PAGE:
PLASTIC NUMBER #6
Polystyrene, or Styrofoam
Polystyrene is an inexpensive, lightweight and easily formed plastic. Used in takeaway cups, food containers, and picnic cutlery. Remember those ubiquitous “peanut” foam chips used to fill shipping boxes to protect the contents, that’s also Polystyrene.
Polystyrene can leach styrene, a suspected carcinogen, especially in the presence of heat (which makes hot coffee in a Styrofoam container an unwise choice). Chemicals present in polystyrene have been linked with human health and reproductive system dysfunction. It should be made illegal to use in food packaging or hot beverages.
PLASTIC NUMBER #7
Anything else, Bioplastic, Polycarbonate, BPA, Lexan
Number 7 plastics are used to make baby bottles, sippy cups, CD’s, DVD’s, water cooler bottles and car parts.
A new generation of compostable plastics, made from bio-based polymers like corn starch, is being developed to replace polycarbonates. These are also included in category #7, which can be confusing to the consumer. These compostable plastics have the initials “PLA” on the bottom near the recycling symbol. Some may also say “Compostable.”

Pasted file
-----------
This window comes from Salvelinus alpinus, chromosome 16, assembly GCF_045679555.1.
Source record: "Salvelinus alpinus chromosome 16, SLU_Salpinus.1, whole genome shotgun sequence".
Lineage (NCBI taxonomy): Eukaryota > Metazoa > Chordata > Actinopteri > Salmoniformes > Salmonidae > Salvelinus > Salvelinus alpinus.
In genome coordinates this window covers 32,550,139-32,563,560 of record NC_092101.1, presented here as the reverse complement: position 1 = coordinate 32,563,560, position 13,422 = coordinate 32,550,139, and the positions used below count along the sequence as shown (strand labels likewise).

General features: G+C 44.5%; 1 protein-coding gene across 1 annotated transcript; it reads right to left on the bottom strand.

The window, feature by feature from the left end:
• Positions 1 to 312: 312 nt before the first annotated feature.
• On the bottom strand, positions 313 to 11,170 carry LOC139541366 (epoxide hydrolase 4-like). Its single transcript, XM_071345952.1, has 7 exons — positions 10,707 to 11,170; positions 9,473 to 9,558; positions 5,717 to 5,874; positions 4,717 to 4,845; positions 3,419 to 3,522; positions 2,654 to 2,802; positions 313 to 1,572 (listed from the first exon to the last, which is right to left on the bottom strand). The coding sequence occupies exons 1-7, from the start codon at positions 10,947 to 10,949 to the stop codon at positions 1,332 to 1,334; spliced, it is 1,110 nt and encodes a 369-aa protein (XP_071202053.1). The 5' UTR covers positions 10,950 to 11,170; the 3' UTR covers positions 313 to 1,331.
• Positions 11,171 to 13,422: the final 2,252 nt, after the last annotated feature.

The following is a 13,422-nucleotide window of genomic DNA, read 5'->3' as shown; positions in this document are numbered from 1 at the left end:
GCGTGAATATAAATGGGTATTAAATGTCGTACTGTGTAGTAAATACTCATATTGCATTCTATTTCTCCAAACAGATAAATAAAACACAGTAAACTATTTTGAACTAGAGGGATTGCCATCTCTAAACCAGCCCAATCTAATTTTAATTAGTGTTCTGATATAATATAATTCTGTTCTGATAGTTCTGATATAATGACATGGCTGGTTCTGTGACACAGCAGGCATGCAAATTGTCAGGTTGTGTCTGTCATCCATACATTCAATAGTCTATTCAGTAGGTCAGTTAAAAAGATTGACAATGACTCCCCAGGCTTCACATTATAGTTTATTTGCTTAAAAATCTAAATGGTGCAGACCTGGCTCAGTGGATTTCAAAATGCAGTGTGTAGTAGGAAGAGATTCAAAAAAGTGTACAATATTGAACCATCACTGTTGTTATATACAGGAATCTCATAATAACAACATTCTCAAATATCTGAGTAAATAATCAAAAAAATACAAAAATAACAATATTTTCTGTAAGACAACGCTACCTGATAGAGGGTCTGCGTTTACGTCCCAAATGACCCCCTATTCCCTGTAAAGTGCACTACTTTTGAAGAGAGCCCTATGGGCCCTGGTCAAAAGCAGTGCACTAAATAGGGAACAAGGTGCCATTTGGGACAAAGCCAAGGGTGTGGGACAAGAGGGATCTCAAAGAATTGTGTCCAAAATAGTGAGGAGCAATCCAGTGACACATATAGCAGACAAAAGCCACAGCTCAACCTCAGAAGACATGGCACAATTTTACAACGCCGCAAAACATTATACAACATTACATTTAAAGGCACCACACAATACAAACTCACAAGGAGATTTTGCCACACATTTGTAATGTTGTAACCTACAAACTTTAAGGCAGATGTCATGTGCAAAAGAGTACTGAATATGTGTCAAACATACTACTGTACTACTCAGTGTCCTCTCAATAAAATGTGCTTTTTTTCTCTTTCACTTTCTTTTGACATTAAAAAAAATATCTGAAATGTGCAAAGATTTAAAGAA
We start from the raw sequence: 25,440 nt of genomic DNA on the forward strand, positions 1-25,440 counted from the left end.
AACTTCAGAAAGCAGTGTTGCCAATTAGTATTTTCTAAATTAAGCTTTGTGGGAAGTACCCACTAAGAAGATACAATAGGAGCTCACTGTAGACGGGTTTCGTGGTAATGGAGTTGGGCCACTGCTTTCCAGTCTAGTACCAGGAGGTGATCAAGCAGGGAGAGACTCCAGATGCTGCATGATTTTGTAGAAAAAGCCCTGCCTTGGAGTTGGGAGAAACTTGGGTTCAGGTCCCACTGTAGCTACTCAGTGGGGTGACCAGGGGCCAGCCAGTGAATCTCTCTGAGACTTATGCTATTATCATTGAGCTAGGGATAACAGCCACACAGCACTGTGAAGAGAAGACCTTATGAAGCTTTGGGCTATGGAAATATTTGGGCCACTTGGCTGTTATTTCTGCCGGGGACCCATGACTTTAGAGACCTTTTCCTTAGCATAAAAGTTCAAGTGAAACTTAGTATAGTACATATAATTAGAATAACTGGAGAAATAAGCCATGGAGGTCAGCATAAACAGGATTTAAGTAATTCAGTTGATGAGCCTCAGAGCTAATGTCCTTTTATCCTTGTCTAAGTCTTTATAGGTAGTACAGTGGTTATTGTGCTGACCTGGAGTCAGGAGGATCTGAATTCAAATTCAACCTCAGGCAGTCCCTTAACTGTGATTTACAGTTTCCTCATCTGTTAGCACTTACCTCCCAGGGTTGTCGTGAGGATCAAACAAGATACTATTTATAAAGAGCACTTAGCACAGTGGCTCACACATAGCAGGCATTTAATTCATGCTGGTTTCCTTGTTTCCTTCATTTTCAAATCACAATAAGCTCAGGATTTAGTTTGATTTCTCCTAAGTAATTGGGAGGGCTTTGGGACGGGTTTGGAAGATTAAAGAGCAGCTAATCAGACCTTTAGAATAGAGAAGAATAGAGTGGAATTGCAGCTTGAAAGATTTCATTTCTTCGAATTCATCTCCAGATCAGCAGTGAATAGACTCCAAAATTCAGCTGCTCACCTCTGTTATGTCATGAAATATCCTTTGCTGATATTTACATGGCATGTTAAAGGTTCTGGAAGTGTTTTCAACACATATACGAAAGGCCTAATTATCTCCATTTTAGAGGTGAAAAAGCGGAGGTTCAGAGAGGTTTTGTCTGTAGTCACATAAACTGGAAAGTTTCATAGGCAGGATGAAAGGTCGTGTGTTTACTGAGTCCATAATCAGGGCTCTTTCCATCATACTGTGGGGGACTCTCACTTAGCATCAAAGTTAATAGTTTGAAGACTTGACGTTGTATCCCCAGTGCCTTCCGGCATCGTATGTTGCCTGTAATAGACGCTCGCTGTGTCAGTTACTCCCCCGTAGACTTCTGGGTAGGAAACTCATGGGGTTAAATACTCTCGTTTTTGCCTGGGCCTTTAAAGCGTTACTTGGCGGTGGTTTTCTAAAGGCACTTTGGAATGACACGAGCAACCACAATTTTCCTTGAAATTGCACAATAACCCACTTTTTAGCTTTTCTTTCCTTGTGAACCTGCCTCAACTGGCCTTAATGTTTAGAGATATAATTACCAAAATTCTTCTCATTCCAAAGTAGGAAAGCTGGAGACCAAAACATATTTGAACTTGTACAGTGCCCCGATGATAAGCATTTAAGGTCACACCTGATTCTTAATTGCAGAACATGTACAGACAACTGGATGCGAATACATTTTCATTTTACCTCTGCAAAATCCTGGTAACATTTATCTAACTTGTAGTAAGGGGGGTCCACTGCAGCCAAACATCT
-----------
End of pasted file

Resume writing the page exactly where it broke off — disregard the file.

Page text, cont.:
The problem with cornstarch-based plastics is that they only biodegrade in a special facility which most countries don’t have access to. More on PLA and Bioplastic here.
Our best option is to stay away from plastic, but that isn’t so easily done with plastic all around us. If you are going to use them, we need to remember which ones are ok to use and which ones are bad.
To summarize, plastic number #2, #4, #5 are generally considered “safe”. I would still be careful about adding hot beverages or even microwaving them even though they print it on the package.
Plastic number #1, #3, #6 and number 7 should be used with extreme caution, especially around food or drink. Of these plastics number #, 1 isn’t too terrible but needs to be stored in a cool place and should not be reused.
Now that we know the plastic numbers, what have we learned from this?
First most of this was new information to me and it is pretty scary news.
Secondly, I didn’t know how severely plastics can leach harmful chemicals into our food and beverages that they are supposed to protect.
Avoiding plastic, especially around food is going to become a new part of my life.
Going back to my grandma’s days where we had glass jars and beeswax clothes. Wooden spoons for the pan.
I feel like the oil industry is having a good laugh because they get to make all the coin on products that are harmful to us.
Then you go to the doctor – then you get pills – then you need an operation and then you die mummified from the inside like a Playmobil figure.
This is what people will say in 2000 years when they discover that we are still in our coffins, just as plastic mummies.
So the if you want to live a more healthy life, try using less plastic.
Let me know what your thoughts are on the matter. Do you think it is all a big conspiracy?